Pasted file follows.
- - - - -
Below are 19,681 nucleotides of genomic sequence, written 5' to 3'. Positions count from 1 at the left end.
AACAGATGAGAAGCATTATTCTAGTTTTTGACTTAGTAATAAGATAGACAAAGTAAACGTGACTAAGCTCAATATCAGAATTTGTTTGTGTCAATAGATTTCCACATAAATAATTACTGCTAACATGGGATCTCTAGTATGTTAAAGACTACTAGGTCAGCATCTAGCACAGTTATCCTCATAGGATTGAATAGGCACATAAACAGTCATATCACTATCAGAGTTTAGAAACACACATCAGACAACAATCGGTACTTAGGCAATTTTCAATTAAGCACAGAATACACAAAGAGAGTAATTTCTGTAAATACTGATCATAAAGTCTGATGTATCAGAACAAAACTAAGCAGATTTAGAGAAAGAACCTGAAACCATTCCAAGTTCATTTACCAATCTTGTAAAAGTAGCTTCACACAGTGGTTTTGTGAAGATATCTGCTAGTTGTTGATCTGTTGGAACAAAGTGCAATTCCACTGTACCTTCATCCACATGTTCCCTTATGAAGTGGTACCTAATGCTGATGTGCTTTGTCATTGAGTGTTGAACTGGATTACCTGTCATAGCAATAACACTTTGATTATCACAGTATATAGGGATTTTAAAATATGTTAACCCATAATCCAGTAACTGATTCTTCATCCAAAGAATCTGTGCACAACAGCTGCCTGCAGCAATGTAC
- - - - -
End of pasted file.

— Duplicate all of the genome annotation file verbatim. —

Below are 19,681 nucleotides of genomic sequence, written 5' to 3'. Positions count from 1 at the left end.
AACAGATGAGAAGCATTATTCTAGTTTTTGACTTAGTAATAAGATAGACAAAGTAAACGTGACTAAGCTCAATATCAGAATTTGTTTGTGTCAATAGATTTCCACATAAATAATTACTGCTAACATGGGATCTCTAGTATGTTAAAGACTACTAGGTCAGCATCTAGCACAGTTATCCTCATAGGATTGAATAGGCACATAAACAGTCATATCACTATCAGAGTTTAGAAACACACATCAGACAACAATCGGTACTTAGGCAATTTTCAATTAAGCACAGAATACACAAAGAGAGTAATTTCTGTAAATACTGATCATAAAGTCTGATGTATCAGAACAAAACTAAGCAGATTTAGAGAAAGAACCTGAAACCATTCCAAGTTCATTTACCAATCTTGTAAAAGTAGCTTCACACAGTGGTTTTGTGAAGATATCTGCTAGTTGTTGATCTGTTGGAACAAAGTGCAATTCCACTGTACCTTCATCCACATGTTCCCTTATGAAGTGGTACCTAATGCTGATGTGCTTTGTCATTGAGTGTTGAACTGGATTACCTGTCATAGCAATAACACTTTGATTATCACAGTATATAGGGATTTTAAAATATGTTAACCCATAATCCAGTAACTGATTCTTCATCCAAAGAATCTGTGCACAACAGCTGCCTGCAGCAATGTAC